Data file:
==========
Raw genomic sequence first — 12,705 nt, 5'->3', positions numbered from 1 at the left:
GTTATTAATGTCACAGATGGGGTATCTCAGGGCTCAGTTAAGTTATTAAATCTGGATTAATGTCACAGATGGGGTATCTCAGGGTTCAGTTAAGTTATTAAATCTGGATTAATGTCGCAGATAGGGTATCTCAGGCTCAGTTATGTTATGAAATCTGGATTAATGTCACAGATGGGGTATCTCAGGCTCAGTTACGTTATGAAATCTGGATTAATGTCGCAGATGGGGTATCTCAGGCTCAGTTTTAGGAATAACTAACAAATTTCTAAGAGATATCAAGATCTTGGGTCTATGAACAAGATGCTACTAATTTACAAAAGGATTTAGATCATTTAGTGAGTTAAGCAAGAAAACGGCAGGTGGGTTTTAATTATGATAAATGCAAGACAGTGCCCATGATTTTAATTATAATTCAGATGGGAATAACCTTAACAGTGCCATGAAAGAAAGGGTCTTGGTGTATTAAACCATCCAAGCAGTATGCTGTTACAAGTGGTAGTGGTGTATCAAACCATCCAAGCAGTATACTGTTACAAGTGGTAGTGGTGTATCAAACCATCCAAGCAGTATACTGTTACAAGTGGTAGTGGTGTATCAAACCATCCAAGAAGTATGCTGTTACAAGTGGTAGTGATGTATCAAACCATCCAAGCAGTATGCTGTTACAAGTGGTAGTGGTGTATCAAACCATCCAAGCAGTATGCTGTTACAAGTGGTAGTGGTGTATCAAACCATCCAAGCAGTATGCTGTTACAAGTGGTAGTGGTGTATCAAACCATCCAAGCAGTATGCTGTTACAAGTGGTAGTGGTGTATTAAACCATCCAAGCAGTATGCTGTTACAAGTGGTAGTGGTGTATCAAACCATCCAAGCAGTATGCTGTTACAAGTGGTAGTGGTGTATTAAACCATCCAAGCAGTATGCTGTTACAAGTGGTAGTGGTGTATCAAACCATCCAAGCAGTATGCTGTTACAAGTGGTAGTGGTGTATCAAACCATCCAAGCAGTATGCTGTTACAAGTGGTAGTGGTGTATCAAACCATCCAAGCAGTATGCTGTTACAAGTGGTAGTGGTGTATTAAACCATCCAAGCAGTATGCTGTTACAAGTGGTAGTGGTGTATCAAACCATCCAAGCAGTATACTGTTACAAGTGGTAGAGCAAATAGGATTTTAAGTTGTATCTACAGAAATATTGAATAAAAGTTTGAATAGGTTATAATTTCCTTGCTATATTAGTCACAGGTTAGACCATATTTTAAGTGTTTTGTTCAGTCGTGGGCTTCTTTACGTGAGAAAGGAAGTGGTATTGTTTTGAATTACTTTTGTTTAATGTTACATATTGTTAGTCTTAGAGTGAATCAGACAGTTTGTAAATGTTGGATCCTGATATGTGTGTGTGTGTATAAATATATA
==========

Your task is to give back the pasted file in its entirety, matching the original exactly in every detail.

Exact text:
Raw genomic sequence first — 12,705 nt, 5'->3', positions numbered from 1 at the left:
GTTATTAATGTCACAGATGGGGTATCTCAGGGCTCAGTTAAGTTATTAAATCTGGATTAATGTCACAGATGGGGTATCTCAGGGTTCAGTTAAGTTATTAAATCTGGATTAATGTCGCAGATAGGGTATCTCAGGCTCAGTTATGTTATGAAATCTGGATTAATGTCACAGATGGGGTATCTCAGGCTCAGTTACGTTATGAAATCTGGATTAATGTCGCAGATGGGGTATCTCAGGCTCAGTTTTAGGAATAACTAACAAATTTCTAAGAGATATCAAGATCTTGGGTCTATGAACAAGATGCTACTAATTTACAAAAGGATTTAGATCATTTAGTGAGTTAAGCAAGAAAACGGCAGGTGGGTTTTAATTATGATAAATGCAAGACAGTGCCCATGATTTTAATTATAATTCAGATGGGAATAACCTTAACAGTGCCATGAAAGAAAGGGTCTTGGTGTATTAAACCATCCAAGCAGTATGCTGTTACAAGTGGTAGTGGTGTATCAAACCATCCAAGCAGTATACTGTTACAAGTGGTAGTGGTGTATCAAACCATCCAAGCAGTATACTGTTACAAGTGGTAGTGGTGTATCAAACCATCCAAGAAGTATGCTGTTACAAGTGGTAGTGATGTATCAAACCATCCAAGCAGTATGCTGTTACAAGTGGTAGTGGTGTATCAAACCATCCAAGCAGTATGCTGTTACAAGTGGTAGTGGTGTATCAAACCATCCAAGCAGTATGCTGTTACAAGTGGTAGTGGTGTATCAAACCATCCAAGCAGTATGCTGTTACAAGTGGTAGTGGTGTATTAAACCATCCAAGCAGTATGCTGTTACAAGTGGTAGTGGTGTATCAAACCATCCAAGCAGTATGCTGTTACAAGTGGTAGTGGTGTATTAAACCATCCAAGCAGTATGCTGTTACAAGTGGTAGTGGTGTATCAAACCATCCAAGCAGTATGCTGTTACAAGTGGTAGTGGTGTATCAAACCATCCAAGCAGTATGCTGTTACAAGTGGTAGTGGTGTATCAAACCATCCAAGCAGTATGCTGTTACAAGTGGTAGTGGTGTATTAAACCATCCAAGCAGTATGCTGTTACAAGTGGTAGTGGTGTATCAAACCATCCAAGCAGTATACTGTTACAAGTGGTAGAGCAAATAGGATTTTAAGTTGTATCTACAGAAATATTGAATAAAAGTTTGAATAGGTTATAATTTCCTTGCTATATTAGTCACAGGTTAGACCATATTTTAAGTGTTTTGTTCAGTCGTGGGCTTCTTTACGTGAGAAAGGAAGTGGTATTGTTTTGAATTACTTTTGTTTAATGTTACATATTGTTAGTCTTAGAGTGAATCAGACAGTTTGTAAATGTTGGATCCTGATATGTGTGTGTGTGTATAAATATATA